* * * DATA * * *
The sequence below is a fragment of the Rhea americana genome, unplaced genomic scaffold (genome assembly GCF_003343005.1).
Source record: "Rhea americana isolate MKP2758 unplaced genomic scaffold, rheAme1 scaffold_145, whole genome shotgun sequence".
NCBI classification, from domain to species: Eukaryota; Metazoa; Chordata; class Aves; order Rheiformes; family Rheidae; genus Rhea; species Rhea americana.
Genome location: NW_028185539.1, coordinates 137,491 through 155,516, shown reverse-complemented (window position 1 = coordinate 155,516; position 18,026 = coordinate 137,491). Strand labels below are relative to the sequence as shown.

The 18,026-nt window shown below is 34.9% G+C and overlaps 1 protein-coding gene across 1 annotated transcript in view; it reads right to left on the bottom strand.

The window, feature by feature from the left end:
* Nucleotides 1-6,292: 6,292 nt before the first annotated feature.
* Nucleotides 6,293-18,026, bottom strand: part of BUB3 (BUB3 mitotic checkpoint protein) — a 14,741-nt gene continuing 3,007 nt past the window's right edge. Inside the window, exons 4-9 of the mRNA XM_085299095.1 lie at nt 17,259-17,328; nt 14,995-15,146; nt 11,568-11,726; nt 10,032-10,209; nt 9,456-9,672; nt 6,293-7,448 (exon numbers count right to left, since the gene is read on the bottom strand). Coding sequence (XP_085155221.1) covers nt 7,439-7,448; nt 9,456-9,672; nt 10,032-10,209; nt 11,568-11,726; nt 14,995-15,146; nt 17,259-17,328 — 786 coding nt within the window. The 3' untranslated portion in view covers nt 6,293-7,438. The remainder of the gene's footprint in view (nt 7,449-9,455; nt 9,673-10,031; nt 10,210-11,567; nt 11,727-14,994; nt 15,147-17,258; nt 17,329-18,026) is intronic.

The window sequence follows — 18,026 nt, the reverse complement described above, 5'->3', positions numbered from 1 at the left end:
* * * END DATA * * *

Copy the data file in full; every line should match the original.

The sequence below is a fragment of the Rhea americana genome, unplaced genomic scaffold (genome assembly GCF_003343005.1).
Source record: "Rhea americana isolate MKP2758 unplaced genomic scaffold, rheAme1 scaffold_145, whole genome shotgun sequence".
NCBI classification, from domain to species: Eukaryota; Metazoa; Chordata; class Aves; order Rheiformes; family Rheidae; genus Rhea; species Rhea americana.
Genome location: NW_028185539.1, coordinates 137,491 through 155,516, shown reverse-complemented (window position 1 = coordinate 155,516; position 18,026 = coordinate 137,491). Strand labels below are relative to the sequence as shown.

The 18,026-nt window shown below is 34.9% G+C and overlaps 1 protein-coding gene across 1 annotated transcript in view; it reads right to left on the bottom strand.

The window, feature by feature from the left end:
* Nucleotides 1-6,292: 6,292 nt before the first annotated feature.
* Nucleotides 6,293-18,026, bottom strand: part of BUB3 (BUB3 mitotic checkpoint protein) — a 14,741-nt gene continuing 3,007 nt past the window's right edge. Inside the window, exons 4-9 of the mRNA XM_085299095.1 lie at nt 17,259-17,328; nt 14,995-15,146; nt 11,568-11,726; nt 10,032-10,209; nt 9,456-9,672; nt 6,293-7,448 (exon numbers count right to left, since the gene is read on the bottom strand). Coding sequence (XP_085155221.1) covers nt 7,439-7,448; nt 9,456-9,672; nt 10,032-10,209; nt 11,568-11,726; nt 14,995-15,146; nt 17,259-17,328 — 786 coding nt within the window. The 3' untranslated portion in view covers nt 6,293-7,438. The remainder of the gene's footprint in view (nt 7,449-9,455; nt 9,673-10,031; nt 10,210-11,567; nt 11,727-14,994; nt 15,147-17,258; nt 17,329-18,026) is intronic.

The window sequence follows — 18,026 nt, the reverse complement described above, 5'->3', positions numbered from 1 at the left end: